Legal Instruments and financial issues to be planned with, Social Workers, Geriatric Care Managers, Alzheimer’s Association and Elder Law Attorneys.
Finally, the presentation will encourage social workers to examine their own practice implications when working with Alzheimer’s Disease and related dementias in community, , hospital, long term care settings, palliative care and hospice settings. Personal and Professional challenges. Professional and Reading Resources will be provided.
- Pain and Symptom Management
Dr. Duc Chung is the chief of hospice and palliative care at the VA Central California Health Care System in Fresno, CA and an assistant clinical professor at UCSF Fresno Hospice and Palliative Medicine Fellowship. He also served on the public policy and leadership committees with the American Academy of Hospice and Palliative Medicine (AAHPM) and currently the Chair-Elect of the Rehabilitation Interest Group of AAHPM. He enjoys resident and fellow teaching and mentorship. In his spare time, Dr. Chung enjoys singing and songwriting and often uses his compositions to heal and inspire patients during their difficult life journeys.
Nausea and vomiting are common symptoms that diminish patients’ overall quality of life in hospice and palliative settings. Approximately 62% of patients endure nausea and vomiting at the end-of-life. These difficult-to-control symptoms require not only a thorough history and physical examination but a broad understanding of the pathophysiology and mechanisms of action of different medications to effectively control nausea and vomiting. Key points in our history include obtaining details about positional vertigo, abdominal pain, early satiety, headaches with early morning nausea, increased CNS tumor burden, and ruling out other causes of nausea and vomiting, including polypharmacy, metabolic derangements, and psychological factors such as anxiety. It is also important to keep in mind that any particular patient can present with nausea and vomiting of multifactorial etiologies. The pathophysiology of nausea and vomiting involve the peripheral, cortical, chemoreceptor trigger zone (CTZ), and vestibular pathways. Within these pathways are mu, dopaminergic, muscarinic, and cannabinoid receptors that signal into the vomiting center, resulting in the nausea and vomiting reflex. For example, the peripheral pathway include mechano and chemoreceptors in the GI tract, serosa, viscera and provide afferents to the vomiting center via the vagas and splanchnic nervous systems, the glossopharyngeal nerve and sympathetics. The cortical pathway involve inputs from the sensory system as well as anxiety. The chemoreceptor trigger zone, located outside of the blood brain barrier, receives afferents from toxic triggers in the bloodstream and CSF which feed into the vomiting center. Blocking these various pathways will provide symptomatic relief. Various medications such as the commonly used Zofran, Compazine, Reglan, Haldol, Phenergan act through blocking various receptors that reduce signal pathways to the vomiting center. Recent evidence also demonstrated potential utility of NK-1 receptor antagonist such as aprepitant in the management of refractory nausea and vomiting. Furthermore, numerous studies have demonstrated potential utility of cannabinoid-containing medications such as dronabinol. The overall premise of nausea and vomiting management center around targeting multiple receptors simultaneously to block signal pathways to the vomiting center, thereby providing symptomatic relief. In summary, this presentation will highlight the pertinent questions that we should address during our history taking with emphasis on the pathophysiology of nausea and vomiting, the various receptors involved, medications employed to target these receptors, and explore novel medical and alternative interventions to target nausea and vomiting. A deep understanding of nausea and vomiting pathways will significantly alleviate much of these distressing symptoms.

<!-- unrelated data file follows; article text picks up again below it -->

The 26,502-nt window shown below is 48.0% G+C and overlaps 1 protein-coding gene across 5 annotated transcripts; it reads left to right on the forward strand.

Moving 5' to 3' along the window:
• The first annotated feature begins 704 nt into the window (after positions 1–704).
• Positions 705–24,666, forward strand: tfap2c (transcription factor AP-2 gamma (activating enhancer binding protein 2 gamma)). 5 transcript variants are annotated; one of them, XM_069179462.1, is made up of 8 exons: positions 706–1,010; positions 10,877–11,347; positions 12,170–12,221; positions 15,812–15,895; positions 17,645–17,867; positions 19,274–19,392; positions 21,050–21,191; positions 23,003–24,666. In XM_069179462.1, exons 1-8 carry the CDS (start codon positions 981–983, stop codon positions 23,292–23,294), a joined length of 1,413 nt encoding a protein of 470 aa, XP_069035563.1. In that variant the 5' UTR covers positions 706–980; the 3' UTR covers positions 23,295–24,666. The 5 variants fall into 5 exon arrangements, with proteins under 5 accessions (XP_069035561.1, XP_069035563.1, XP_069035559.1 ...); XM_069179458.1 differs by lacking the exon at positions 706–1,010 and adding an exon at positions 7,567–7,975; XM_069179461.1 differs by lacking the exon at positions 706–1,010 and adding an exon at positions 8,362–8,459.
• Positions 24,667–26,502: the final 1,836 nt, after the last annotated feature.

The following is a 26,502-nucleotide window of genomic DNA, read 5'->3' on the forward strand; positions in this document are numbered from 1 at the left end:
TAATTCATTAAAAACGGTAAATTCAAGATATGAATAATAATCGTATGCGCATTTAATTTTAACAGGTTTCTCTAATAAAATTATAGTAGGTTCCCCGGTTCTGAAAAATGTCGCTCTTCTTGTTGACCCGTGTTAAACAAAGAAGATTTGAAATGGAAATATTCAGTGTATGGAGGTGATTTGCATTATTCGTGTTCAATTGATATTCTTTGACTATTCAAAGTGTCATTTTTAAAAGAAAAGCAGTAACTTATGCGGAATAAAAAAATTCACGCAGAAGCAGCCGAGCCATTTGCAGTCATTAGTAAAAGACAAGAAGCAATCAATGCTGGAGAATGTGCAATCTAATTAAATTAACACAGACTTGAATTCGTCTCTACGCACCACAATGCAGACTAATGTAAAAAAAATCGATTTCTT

- Palliative Care Research
MB.BS, DPM (UCT), DFM (US), M. Phil (UCT) St. Chads Community Health Clinic Main Road, Ezakheni Ladysmith 3381 South Africa